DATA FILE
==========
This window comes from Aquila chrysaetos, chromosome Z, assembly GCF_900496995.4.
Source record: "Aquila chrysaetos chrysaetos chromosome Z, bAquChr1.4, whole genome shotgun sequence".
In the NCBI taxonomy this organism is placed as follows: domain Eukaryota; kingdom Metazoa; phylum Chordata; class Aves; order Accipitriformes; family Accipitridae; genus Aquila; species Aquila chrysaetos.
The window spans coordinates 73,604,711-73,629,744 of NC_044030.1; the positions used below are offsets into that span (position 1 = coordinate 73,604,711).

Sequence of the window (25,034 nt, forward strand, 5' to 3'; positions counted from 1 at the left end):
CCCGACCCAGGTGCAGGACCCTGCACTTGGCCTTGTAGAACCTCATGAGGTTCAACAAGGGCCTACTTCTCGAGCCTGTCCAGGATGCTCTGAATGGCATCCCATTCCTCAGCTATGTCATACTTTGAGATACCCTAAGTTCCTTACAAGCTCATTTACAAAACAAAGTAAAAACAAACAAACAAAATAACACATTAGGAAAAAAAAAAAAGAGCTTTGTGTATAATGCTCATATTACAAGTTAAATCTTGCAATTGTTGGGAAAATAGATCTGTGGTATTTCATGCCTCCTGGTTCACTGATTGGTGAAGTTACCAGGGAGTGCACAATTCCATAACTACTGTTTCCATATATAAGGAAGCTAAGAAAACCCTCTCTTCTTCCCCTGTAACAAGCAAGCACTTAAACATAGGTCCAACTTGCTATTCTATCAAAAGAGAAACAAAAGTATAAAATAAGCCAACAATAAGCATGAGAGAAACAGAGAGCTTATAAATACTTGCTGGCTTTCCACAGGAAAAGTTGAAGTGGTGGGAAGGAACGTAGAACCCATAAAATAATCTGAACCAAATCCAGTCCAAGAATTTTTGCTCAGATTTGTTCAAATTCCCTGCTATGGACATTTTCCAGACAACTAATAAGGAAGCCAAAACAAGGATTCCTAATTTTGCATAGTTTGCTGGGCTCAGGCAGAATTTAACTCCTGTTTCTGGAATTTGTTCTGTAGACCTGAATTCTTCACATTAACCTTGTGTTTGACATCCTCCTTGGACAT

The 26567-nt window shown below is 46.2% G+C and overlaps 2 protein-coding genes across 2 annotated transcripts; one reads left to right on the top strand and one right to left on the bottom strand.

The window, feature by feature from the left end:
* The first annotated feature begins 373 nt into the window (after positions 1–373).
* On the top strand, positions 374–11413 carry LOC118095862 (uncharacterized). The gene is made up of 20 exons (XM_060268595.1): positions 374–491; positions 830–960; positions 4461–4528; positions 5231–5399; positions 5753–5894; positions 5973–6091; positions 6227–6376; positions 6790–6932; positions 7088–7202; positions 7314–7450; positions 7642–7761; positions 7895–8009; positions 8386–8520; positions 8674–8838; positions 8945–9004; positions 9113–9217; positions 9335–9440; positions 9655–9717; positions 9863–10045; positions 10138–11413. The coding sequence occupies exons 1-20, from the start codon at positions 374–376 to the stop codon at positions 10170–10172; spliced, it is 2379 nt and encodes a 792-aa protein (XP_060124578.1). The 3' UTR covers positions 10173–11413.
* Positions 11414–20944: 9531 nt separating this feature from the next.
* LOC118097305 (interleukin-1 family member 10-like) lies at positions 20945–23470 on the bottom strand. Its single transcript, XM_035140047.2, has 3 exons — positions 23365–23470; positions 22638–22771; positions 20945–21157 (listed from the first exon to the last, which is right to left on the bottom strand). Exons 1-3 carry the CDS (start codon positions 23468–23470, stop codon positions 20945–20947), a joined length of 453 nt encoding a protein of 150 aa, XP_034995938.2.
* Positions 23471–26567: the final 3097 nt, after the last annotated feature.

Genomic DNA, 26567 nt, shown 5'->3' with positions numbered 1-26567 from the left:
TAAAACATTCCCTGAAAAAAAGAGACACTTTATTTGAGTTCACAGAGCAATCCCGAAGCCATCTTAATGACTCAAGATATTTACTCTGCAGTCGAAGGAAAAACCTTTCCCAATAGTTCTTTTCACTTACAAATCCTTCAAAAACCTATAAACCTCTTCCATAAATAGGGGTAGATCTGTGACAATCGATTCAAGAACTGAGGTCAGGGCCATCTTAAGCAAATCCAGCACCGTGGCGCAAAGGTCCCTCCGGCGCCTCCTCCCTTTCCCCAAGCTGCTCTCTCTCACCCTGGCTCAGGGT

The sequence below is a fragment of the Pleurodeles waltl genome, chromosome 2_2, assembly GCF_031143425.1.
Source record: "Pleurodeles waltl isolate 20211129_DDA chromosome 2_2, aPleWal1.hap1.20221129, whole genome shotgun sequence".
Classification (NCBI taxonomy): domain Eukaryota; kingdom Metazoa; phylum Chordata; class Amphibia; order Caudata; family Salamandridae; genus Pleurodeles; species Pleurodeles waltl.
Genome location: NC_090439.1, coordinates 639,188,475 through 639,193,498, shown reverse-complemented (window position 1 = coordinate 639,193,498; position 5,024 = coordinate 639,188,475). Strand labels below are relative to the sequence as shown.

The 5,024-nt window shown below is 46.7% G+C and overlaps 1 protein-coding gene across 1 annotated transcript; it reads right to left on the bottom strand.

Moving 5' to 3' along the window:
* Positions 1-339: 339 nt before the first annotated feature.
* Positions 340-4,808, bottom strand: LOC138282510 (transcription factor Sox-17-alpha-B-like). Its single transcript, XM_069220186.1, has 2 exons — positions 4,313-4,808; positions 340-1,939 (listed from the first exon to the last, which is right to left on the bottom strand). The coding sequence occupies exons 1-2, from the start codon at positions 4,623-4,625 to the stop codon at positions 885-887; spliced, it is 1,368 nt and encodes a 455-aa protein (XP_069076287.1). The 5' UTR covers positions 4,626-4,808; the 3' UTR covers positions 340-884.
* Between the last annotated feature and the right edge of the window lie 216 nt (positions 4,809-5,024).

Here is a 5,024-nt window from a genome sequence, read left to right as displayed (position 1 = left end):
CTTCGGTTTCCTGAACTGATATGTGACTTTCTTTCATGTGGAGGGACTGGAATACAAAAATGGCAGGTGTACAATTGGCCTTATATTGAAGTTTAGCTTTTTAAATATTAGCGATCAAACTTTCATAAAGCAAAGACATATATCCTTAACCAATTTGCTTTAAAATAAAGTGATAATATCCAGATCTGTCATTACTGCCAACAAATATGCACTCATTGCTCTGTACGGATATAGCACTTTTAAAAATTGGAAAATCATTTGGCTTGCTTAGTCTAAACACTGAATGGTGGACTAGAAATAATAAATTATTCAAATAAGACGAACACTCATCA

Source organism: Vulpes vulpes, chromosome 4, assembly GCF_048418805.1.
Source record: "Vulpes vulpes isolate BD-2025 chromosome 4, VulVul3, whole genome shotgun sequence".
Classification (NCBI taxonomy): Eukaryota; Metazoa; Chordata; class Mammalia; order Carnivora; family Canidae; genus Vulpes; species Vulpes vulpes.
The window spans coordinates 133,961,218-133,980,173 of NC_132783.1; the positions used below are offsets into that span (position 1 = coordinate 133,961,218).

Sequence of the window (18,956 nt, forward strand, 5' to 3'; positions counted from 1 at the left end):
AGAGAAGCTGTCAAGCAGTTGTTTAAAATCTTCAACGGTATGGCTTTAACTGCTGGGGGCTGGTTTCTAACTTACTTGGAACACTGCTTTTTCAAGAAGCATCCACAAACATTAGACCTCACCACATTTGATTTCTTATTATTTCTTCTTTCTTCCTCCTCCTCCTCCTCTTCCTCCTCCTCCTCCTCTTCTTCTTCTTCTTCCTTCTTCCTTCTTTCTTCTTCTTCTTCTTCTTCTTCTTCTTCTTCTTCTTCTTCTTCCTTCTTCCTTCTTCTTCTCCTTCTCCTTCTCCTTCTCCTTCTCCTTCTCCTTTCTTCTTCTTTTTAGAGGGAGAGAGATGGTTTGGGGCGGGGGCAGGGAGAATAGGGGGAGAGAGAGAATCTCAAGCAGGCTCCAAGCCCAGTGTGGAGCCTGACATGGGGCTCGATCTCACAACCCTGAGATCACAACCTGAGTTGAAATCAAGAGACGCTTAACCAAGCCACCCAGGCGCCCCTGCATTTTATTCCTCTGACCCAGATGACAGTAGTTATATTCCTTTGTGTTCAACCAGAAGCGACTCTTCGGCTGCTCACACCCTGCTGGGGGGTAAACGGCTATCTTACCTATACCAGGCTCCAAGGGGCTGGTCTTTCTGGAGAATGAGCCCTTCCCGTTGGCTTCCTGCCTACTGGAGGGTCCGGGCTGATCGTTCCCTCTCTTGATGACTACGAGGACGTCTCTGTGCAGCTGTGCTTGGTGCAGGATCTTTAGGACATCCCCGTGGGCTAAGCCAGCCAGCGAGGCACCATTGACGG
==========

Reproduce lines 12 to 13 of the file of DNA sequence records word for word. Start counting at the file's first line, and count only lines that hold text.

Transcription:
* LOC118097305 (interleukin-1 family member 10-like) lies at positions 20945–23470 on the bottom strand. Its single transcript, XM_035140047.2, has 3 exons — positions 23365–23470; positions 22638–22771; positions 20945–21157 (listed from the first exon to the last, which is right to left on the bottom strand). Exons 1-3 carry the CDS (start codon positions 23468–23470, stop codon positions 20945–20947), a joined length of 453 nt encoding a protein of 150 aa, XP_034995938.2.
* Positions 23471–26567: the final 3097 nt, after the last annotated feature.